I walk into the restaurant twenty minutes late, because the last person I delivered books to kept on saying, “Hata hapa ulichelewa kufika, so ukichelewa huko kwingine hakuna shida.”
When Nina spots me, she hurriedly gets up and in the process, tips the sauces on the table. She does not clear the mess, but comes rushing toward me, and wraps me in the tightest of hugs. When we break off the hug, she wipes tears against her fore right arm, holds my hand and leads me towards the table.
When she starts to talk, all the voices of doubt in my head quickly die down, and the vehicle horns at the street below make no sense.
“Thank you for coming. I know you are a busy person, but I really needed this. I needed someone to talk to. Scratch that, I needed to talk to you.”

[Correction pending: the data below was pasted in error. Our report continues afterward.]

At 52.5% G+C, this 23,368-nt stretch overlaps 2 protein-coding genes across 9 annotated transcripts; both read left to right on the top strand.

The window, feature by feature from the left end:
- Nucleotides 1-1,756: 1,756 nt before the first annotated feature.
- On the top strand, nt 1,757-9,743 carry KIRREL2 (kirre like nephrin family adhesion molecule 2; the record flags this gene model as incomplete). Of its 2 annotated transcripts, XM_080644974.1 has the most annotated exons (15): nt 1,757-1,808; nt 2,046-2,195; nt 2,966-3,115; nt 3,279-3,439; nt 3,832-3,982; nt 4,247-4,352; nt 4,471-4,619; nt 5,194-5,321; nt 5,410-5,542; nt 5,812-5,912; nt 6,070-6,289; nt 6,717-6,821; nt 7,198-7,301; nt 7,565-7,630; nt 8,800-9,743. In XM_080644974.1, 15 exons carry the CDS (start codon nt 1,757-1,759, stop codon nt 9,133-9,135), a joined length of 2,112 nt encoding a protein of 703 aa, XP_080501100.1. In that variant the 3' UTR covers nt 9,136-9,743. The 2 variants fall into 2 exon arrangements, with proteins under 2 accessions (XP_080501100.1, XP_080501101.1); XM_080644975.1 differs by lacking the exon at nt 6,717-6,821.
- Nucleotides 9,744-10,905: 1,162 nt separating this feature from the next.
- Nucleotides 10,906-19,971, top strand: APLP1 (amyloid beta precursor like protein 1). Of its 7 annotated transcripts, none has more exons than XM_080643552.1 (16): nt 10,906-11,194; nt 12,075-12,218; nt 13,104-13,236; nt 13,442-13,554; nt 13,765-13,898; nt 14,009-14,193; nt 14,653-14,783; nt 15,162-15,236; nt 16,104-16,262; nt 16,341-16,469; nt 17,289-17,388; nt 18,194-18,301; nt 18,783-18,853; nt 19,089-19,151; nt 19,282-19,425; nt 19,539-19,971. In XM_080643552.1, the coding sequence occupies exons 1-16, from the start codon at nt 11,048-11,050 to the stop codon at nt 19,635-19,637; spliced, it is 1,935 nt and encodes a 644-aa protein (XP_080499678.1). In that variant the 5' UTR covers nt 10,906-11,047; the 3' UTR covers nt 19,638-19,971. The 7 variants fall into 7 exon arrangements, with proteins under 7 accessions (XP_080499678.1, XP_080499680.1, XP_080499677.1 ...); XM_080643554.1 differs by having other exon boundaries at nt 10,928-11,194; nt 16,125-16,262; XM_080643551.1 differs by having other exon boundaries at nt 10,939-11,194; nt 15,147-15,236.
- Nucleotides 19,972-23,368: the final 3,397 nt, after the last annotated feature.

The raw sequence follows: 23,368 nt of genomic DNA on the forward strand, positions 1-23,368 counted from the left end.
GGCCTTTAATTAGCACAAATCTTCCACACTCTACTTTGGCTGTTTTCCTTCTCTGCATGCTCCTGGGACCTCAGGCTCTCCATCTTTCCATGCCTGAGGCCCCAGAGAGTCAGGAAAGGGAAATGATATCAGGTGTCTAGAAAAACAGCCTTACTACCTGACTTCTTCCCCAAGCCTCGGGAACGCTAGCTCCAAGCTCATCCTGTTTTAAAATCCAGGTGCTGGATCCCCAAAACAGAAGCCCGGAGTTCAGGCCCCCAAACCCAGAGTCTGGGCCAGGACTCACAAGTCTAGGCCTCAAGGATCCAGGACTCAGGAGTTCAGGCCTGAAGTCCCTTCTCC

I smile, shyly, trying to hide my surprise at the scratch marks on her forehead. I slip out of my now wet jacket and hang it over the chair. Quickly, she throws a heavy white scarf to me. Same old Nina. Always caring. Always looking out for others. Always asking, ‘does this make you uneasy?’, ‘does it hurt?’, ‘are you happy?’
When she resumes talking, her voice trails off to a distant place. As if she is talking to herself. As if she is talking to someone who is not there. As if she is talking to a god she does not believe in. As if she is tired, and the words are the last thing she wants to leave on earth.
“When I met him, I loved his silence. He seldom said anything in the house, apart from words of affirmation. He laughed, occasionally, asking me whether I like babies, because they would bring laughter to the house. They would mask his silence. They would make me busy to a point I would forget about him and his silence. I laughed, then, said I could never forget him no matter what. That he is the one I had chosen for life.”
She reaches for a packet of pocket tissues when the waiter stops over to take our orders, wipes her eyes, then continues.